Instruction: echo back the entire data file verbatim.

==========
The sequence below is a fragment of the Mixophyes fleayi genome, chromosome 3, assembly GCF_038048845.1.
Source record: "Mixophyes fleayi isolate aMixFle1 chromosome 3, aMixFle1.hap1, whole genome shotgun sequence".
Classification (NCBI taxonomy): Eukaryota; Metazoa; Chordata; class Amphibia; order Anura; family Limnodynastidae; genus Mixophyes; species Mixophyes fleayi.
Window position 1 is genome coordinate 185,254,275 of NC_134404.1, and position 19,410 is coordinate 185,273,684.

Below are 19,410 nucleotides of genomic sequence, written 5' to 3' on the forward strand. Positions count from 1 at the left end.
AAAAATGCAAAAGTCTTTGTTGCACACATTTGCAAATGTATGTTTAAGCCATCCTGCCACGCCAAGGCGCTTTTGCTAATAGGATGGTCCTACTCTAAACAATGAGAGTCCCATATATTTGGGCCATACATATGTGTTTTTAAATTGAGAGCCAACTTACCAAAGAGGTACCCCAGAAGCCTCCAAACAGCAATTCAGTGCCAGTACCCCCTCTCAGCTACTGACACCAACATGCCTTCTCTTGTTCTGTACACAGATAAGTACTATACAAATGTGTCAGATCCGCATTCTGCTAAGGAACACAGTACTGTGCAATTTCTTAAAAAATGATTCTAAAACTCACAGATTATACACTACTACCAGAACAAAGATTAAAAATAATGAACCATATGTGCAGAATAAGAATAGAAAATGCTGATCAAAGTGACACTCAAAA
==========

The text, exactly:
The sequence below is a fragment of the Mixophyes fleayi genome, chromosome 3, assembly GCF_038048845.1.
Source record: "Mixophyes fleayi isolate aMixFle1 chromosome 3, aMixFle1.hap1, whole genome shotgun sequence".
Classification (NCBI taxonomy): Eukaryota; Metazoa; Chordata; class Amphibia; order Anura; family Limnodynastidae; genus Mixophyes; species Mixophyes fleayi.
Window position 1 is genome coordinate 185,254,275 of NC_134404.1, and position 19,410 is coordinate 185,273,684.

Below are 19,410 nucleotides of genomic sequence, written 5' to 3' on the forward strand. Positions count from 1 at the left end.
AAAAATGCAAAAGTCTTTGTTGCACACATTTGCAAATGTATGTTTAAGCCATCCTGCCACGCCAAGGCGCTTTTGCTAATAGGATGGTCCTACTCTAAACAATGAGAGTCCCATATATTTGGGCCATACATATGTGTTTTTAAATTGAGAGCCAACTTACCAAAGAGGTACCCCAGAAGCCTCCAAACAGCAATTCAGTGCCAGTACCCCCTCTCAGCTACTGACACCAACATGCCTTCTCTTGTTCTGTACACAGATAAGTACTATACAAATGTGTCAGATCCGCATTCTGCTAAGGAACACAGTACTGTGCAATTTCTTAAAAAATGATTCTAAAACTCACAGATTATACACTACTACCAGAACAAAGATTAAAAATAATGAACCATATGTGCAGAATAAGAATAGAAAATGCTGATCAAAGTGACACTCAAAA